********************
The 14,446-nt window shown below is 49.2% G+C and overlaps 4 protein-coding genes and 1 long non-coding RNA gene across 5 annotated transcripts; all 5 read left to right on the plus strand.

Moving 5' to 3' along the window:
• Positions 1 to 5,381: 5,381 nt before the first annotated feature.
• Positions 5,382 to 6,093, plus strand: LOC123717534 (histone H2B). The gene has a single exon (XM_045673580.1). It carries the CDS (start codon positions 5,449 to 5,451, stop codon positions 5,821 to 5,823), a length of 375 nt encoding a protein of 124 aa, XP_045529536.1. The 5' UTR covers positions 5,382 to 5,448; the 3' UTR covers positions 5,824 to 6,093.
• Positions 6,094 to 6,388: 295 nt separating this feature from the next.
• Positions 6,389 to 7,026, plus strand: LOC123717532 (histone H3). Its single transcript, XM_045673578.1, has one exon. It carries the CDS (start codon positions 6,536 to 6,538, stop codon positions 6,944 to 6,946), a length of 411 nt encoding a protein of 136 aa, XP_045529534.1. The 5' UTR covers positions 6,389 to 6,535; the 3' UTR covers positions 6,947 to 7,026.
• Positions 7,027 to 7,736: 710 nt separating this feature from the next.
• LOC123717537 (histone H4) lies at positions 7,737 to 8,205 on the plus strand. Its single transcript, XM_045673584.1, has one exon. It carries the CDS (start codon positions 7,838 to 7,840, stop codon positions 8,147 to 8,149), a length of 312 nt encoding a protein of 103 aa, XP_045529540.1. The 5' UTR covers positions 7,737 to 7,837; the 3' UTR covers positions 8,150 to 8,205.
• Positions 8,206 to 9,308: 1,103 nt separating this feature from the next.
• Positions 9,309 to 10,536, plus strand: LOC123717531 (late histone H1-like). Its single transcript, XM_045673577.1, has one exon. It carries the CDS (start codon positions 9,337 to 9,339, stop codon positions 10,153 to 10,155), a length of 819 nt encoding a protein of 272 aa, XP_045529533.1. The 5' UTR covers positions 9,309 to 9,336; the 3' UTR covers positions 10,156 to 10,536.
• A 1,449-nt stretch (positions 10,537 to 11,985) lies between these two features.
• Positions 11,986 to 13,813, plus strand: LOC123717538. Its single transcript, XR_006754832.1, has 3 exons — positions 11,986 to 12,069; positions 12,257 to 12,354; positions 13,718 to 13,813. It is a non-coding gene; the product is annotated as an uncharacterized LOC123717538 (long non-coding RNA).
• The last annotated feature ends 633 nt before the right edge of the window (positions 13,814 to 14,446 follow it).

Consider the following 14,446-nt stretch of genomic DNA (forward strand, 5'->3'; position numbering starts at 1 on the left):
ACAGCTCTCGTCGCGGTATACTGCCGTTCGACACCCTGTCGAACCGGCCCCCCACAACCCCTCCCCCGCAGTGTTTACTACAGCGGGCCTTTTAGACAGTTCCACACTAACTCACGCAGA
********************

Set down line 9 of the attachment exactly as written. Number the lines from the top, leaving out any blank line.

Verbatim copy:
• Positions 8,206 to 9,308: 1,103 nt separating this feature from the next.